for instance, the early twenty first century Western world view on whatever we may
be considering. These broad lines of thought have a deep and profound impact in the
way we interpret our daily lives and directly affect our decision making processes. As
researchers we obviously cannot simply step out of our ingrained culture though, as
social scientists, we have the privilege as well as the burden of potentially being more
aware of the forces and influences which determine us as well as which directly affect
our actions.
Within the general range of human activities, the ones related to the broad areas of
health care and education present a degree of sophistication and of complexity that is
seldom recognised. In order to grasp this complexity, as well as in order to profit from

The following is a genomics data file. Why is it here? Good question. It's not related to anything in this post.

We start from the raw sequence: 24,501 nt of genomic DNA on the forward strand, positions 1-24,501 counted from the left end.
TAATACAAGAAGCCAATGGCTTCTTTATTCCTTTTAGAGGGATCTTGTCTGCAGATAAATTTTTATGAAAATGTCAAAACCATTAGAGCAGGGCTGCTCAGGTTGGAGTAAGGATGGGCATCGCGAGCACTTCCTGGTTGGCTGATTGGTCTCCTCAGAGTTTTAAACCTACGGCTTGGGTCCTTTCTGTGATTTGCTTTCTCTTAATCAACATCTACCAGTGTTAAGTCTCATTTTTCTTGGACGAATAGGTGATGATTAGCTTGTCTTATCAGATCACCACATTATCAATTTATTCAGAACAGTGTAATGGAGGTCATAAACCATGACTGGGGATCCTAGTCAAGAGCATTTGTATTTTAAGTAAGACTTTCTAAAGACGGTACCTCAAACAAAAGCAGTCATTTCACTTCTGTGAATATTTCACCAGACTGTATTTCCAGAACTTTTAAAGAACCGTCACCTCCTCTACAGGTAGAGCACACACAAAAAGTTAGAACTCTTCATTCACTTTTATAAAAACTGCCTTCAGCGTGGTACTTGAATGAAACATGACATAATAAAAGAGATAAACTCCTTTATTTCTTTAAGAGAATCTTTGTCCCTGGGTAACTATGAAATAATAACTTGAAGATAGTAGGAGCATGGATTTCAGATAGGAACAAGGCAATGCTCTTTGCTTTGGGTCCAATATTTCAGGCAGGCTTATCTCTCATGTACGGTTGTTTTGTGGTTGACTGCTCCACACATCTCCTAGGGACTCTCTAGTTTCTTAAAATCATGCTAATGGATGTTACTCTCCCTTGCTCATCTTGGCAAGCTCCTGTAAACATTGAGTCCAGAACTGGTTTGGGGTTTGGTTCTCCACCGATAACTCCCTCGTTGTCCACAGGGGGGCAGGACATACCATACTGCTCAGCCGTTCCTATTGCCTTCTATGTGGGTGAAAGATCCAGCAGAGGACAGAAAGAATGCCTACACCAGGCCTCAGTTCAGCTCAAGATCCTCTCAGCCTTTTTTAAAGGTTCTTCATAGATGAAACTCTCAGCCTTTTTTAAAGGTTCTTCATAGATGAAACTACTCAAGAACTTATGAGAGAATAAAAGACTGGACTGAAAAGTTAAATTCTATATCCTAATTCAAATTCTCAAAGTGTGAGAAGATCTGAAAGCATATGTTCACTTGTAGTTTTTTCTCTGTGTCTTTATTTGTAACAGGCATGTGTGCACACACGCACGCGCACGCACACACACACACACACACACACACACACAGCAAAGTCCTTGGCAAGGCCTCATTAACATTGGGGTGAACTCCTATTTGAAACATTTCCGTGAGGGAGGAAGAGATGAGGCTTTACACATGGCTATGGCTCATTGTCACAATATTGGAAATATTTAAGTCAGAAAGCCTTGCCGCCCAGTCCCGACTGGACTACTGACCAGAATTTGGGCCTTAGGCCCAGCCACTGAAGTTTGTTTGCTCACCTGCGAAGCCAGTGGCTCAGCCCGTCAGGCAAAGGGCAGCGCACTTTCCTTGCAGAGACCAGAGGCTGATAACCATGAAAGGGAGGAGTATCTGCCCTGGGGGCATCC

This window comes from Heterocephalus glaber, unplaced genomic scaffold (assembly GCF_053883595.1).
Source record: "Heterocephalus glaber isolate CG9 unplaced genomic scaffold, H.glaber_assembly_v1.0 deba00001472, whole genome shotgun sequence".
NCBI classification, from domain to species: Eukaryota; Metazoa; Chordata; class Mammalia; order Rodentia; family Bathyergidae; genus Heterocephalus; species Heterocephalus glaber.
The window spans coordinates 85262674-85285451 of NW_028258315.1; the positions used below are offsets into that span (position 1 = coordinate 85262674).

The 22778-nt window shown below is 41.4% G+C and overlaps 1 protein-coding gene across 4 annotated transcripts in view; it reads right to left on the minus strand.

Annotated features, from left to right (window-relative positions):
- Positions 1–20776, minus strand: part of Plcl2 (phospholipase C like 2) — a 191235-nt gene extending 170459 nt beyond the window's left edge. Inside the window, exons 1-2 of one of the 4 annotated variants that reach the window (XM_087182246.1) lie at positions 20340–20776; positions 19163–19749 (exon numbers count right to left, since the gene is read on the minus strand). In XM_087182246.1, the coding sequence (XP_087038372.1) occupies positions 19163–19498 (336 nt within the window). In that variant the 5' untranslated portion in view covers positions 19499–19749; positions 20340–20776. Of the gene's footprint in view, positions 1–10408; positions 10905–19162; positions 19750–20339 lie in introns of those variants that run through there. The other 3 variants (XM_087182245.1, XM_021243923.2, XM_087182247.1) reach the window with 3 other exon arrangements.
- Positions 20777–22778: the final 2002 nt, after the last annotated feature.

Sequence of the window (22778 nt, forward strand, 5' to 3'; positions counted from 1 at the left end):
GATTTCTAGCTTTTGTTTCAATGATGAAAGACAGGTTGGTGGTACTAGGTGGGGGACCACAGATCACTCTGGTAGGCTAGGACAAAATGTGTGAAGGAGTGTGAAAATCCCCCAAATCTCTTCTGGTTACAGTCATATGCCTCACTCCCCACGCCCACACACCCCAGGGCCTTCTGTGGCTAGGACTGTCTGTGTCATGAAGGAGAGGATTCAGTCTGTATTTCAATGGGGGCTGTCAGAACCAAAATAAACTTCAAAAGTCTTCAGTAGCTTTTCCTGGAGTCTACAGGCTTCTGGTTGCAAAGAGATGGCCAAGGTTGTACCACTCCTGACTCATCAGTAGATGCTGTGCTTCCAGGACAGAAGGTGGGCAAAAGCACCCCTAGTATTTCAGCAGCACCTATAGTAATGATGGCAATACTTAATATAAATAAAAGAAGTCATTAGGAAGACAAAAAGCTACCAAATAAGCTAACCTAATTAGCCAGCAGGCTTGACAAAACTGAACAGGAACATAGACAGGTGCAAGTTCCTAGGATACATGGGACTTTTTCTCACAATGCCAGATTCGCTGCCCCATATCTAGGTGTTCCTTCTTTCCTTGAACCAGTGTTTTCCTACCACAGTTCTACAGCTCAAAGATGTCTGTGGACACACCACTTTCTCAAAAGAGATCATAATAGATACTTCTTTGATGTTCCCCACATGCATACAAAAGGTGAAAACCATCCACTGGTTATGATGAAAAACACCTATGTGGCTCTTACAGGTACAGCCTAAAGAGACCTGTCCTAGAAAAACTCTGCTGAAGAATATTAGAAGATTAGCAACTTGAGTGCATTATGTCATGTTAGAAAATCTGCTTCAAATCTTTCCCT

the potential that they have to offer, it is necessary to revise our deepest assumptions
and reasoning processes. Our culturally and socially determined perspectives include
both dead ends and conceptual knots, as well as potentially creative ideas and
innovative concepts. The task of the present paper is to consider the specific context
of tele-care activities, and to revise and, when possible, to reformulate common
conceptions in order to help to bring in new, innovative and breakthrough conceptual
perspectives able to inform and change current practices.
3 Health and health care, and education and learning, in the
information age
As society developed, one critical dimension has been the transference from the
private to the public domain of the activities related to health and education. Mass
care and education are a benefit of modern societies. On the other hand, this
transference has implied a certain dismissal from individuals and families in relation
to issues which were initially under their direct and personal sphere. According to the
perspective taken in this paper, this apparently minor issue constitutes one of the